Global crisis – fragmented answers

Institute for World Economics of the Hungarian Academy of Sciences
The financial crisis hit the EU member states in different ways therefore the reactions to it have not been uniform either. In fact, a joint supranational approach could not be applied due to the fact that economic policies belong to national competences – only their coordination is effectuated at the EU level. These are the reasons why the EU does not have a single strategy to fight the crisis. The European Economic and Recovery Plan of 200 billion Euros proves this fact very well: 170 billion is originating in the national budgets, while 15 billion would be set aside from the EU budget and 15 billion could come from the European Investment Bank. Such a significant amount of money injected into the troubled economies of Europe may quickly entail the increase of budget deficits in the Eurozone countries threatening the Euro’s stability and also showing a bad example to the member states still outside the single currency area. So all in all, this is far from a genuine European response to the problem – and this criticism is shared by many Hungarian experts.[1]
In regards to the international power constellations, significant changes must be reckoned with in the near future. Obvious signs for this are the transformation of G7 to G20, reflecting the growing weight of great and dynamic economies such as China, India or Brazil. In expert circles a kind of rearrangement of the international financial institutional system is also expected. As there was Basel II there should also be a Bretton Woods II.[2] The present institutional set up should be revised (e.g. giving the International Monetary Fund (IMF) a greater controlling role, and even envisaging the merger of the Bank of International Settlements, the World Bank and the IMF, etc.). In the reformed international institutional system yielding greater voice to emerging economies seems to be inevitable. Within these developments, the EU (and especially the Eurozone) should play a more coherent role but this would require greater competences for the Union in terms of both tackling such crisis situations within the EU and being able to represent a single coordinated position on such issues in the global reform processes.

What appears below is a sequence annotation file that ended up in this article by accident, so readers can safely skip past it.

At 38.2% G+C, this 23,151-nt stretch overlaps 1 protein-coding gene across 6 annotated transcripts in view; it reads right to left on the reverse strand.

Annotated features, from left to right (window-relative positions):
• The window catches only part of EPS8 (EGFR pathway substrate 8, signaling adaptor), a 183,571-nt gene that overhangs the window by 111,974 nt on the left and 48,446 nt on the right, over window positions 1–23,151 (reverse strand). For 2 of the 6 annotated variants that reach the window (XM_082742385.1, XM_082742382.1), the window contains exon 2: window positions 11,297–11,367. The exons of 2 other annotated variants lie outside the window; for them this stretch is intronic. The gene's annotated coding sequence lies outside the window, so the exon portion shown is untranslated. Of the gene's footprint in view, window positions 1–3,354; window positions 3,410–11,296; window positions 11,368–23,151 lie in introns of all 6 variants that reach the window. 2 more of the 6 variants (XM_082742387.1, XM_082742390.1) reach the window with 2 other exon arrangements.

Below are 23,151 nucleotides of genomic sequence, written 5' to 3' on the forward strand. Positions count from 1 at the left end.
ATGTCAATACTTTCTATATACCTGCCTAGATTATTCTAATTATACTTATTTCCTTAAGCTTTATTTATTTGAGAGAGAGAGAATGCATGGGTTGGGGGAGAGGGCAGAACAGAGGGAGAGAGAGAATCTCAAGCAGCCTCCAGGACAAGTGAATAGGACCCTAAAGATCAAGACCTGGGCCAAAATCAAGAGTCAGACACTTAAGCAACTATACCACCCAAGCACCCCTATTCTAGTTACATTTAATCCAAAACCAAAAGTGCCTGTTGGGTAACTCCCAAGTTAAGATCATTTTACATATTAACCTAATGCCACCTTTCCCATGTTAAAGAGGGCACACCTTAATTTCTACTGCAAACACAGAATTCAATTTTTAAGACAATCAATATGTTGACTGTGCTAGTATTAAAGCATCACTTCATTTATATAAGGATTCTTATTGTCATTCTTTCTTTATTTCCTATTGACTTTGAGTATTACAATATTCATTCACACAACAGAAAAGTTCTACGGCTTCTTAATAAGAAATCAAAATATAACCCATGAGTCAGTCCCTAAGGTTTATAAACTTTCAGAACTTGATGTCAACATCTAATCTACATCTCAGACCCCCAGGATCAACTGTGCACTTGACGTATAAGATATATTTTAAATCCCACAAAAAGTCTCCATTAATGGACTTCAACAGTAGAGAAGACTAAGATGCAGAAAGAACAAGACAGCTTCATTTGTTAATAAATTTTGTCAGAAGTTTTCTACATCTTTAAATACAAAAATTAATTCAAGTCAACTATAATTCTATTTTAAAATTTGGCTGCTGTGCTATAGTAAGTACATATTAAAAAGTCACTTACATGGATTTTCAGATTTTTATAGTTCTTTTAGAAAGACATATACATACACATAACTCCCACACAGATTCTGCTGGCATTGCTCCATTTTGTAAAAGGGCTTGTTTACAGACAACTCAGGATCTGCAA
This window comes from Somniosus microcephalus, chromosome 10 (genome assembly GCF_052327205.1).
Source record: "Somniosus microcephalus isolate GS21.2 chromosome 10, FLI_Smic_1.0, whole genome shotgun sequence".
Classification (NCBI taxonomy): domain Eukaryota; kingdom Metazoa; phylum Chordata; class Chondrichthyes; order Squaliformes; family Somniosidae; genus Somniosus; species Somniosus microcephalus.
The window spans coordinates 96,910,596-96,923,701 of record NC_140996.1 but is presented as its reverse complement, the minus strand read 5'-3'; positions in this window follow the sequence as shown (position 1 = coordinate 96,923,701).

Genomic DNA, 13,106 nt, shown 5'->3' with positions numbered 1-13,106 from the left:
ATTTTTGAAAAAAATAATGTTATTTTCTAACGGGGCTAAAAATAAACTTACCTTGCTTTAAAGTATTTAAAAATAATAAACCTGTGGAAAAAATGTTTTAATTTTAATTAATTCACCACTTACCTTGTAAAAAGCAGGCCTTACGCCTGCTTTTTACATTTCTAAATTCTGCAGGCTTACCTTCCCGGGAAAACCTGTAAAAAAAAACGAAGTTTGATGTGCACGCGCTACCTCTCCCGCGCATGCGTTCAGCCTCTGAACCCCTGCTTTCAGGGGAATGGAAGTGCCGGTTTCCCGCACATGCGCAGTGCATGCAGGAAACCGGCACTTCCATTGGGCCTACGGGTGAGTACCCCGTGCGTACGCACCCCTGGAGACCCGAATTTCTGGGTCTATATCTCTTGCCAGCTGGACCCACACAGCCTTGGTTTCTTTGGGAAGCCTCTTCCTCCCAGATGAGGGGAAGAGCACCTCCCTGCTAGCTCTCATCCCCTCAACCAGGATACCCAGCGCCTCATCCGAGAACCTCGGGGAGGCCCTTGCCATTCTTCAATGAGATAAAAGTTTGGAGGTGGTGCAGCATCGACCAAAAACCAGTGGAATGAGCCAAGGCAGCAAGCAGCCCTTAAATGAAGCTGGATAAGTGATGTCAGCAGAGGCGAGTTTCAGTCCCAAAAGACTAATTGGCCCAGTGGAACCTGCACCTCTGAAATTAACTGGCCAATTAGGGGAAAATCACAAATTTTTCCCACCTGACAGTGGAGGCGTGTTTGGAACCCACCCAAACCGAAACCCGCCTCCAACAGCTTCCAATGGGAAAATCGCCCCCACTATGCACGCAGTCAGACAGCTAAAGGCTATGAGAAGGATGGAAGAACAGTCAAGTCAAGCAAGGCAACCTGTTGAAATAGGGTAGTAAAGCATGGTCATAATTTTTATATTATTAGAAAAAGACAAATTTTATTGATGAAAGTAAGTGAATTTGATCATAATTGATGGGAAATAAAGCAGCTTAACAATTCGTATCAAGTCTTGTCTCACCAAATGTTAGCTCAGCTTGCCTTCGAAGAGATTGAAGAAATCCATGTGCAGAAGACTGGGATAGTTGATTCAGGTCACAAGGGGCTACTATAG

Hungary actually also made its important contribution to the crisis management efforts at the European level. At the occasion of the EU summit in October 2008, the Hungarian Prime Minister tabled four proposals in this regard.[3] The first one was about refocusing the EU’s cohesion policy in favour of the small and medium sized enterprises. The second one suggested to temporarily suspend the budget deficit limit of 3 percent of GDP in crisis times. The third one referred to widening the intervention scope of the European Central Bank to the whole of the EU, and finally, Mr. Ferenc Gyurcsány also proposed to have a joint financial supervision system at European level. These proposals were actually backed by the Hungarian opposition as well. The chairman of Fidesz – Hungarian Civic Alliance, Mr. Viktor Orbán, reacted positively to these points and ensured the Prime Minister that these issues will also be supported by the Hungarian EPP-ED members.[4]

[1] Based on round table conferences at the Institute for World Economics in January and February 2009.

[2] Based on round table conferences at the Institute for World Economics in January and February 2009.

[3] Gyucsány négy javaslattal érkezett Brüsszelbe,, available at: (last access: 27 February 2009).

[4] Ibid.